Enhancing cooperation among the Prague Process states

The third International Border Management Conference took place remotely on 23-24 November 2020. It focused on the key challenges for border management expected in the future while also addressing the particular challenges related to morphing and biometric technologies. Apart from border guards, police and customs agencies, the third edition of this ICMPD flagship event also brought together a wide range of other actors from the public and private sectors. During the two thematic roundtables, invited speakers presented their daily practices and achievements, exchanged views and discussed potential developments in border governance as a way to address global risks.

Intimately connected to human activity and mobility, the border management (BM) sector is constantly facing challenges, which are not necessarily linked to the frontier domain, but still require swift and efficient adaption and responses. This was the case in 2015, when hundreds of thousands of people fled Syria, and just recently in 2020 during the outbreak of COVID-19 that led to border closures and various travel restrictions. Following the shock of the first wave of COVID-19 and in anticipation of the second wave, the countries that best managed their borders in terms of a harmonised closure and reopening recovered fastest. The ability to adapt to such circumstances is key, but it greatly varies depending on the geopolitical context, on the human, financial and technical resources available.

Overall, BM keeps its focus on ensuring border security, trade facilitation and the protection of public health. Nevertheless, technological, procedural and human innovation is inevitable in the context of new specific circumstances. Seamless (and soon likely “touchless”) and automatic border controls are already a reality at a number of land, air and sea border crossing points worldwide. Meanwhile, biometrics-based screening tools at borders play a crucial role in the prevention of terrorism, especially concerning foreign terrorist fighters and returnees. These innovations have a tremendous impact on how the responsible agencies perform border controls and trade facilitation nowadays and in the future. The numerous challenges faced also explain the speed of development in the area of border control, driven by the rapid increase in worldwide travellers and global trade, as well as by completely unexpected events such as the ongoing global pandemic.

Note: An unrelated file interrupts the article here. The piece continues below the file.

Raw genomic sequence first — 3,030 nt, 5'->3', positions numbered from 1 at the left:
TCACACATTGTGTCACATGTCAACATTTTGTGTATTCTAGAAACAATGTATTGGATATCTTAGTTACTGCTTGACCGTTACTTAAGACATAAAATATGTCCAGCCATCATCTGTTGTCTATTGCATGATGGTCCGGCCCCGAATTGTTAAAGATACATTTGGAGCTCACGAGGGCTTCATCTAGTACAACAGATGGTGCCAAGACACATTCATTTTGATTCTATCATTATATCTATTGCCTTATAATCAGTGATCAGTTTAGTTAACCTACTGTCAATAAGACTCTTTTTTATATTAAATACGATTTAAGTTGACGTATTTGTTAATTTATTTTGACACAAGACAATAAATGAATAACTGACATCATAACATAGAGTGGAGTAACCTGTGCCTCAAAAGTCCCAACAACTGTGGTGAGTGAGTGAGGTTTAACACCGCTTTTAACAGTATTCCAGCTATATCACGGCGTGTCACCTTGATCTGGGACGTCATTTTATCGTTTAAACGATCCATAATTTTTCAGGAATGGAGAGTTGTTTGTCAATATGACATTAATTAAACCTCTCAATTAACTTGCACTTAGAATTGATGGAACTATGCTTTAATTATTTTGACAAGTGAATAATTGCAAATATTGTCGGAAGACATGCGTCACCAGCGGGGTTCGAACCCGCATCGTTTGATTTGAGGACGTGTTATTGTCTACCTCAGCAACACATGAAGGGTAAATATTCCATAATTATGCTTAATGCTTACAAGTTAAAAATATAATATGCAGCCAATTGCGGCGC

Despite the obvious progress, certain regions are still struggling to meet the basic standards and requirements needed to ensure effective BM. This is mainly due to a lack of human, material and financial resources, but in some cases also due to a lack of political will, an unstable and unpredictable security environment, a lack of delimitated and demarcated borders, or the presence of armed conflicts within the vicinity of border areas. Border officials require constant training to provide them with the skills needed to keep up with contemporary challenges and perform their daily duties in a qualified manner. As highlighted by Mr. Maciej Popowski, Acting Director General at the European Commission’s Directorate-General for Neighbourhood and Enlargement Negotiations (DG NEAR), “one should understand the complexity of challenges for border management staff, who, in major airports, have to make decisions on an incoming traveller in about six seconds – based on the blink of an eye and on real-time information appearing on a screen”.

Given the dynamic nature of the challenges facing BM professionals, the Conference explored how a step change from the management of borders towards their comprehensive governance may provide the tools needed to meet them. The joint conclusion was that these challenges can only be successfully addressed through close cooperation and coordination between all relevant BM actors. Hence, state borders can be managed more successfully through improved communication, information exchange and mutual assistance between various border agencies, while at the same allowing proper social and economic development. As stated by Mr. Michael Spindelegger, Director General of ICMPD, ‘borders should never turn into obstacles to development’.

The Conference was organised by ICMPD with the financial support of several EU-funded initiatives, including the Prague Process financed under the Mobility Partnership Facility. The fourth International Border Management Conference will take place in November 2021.

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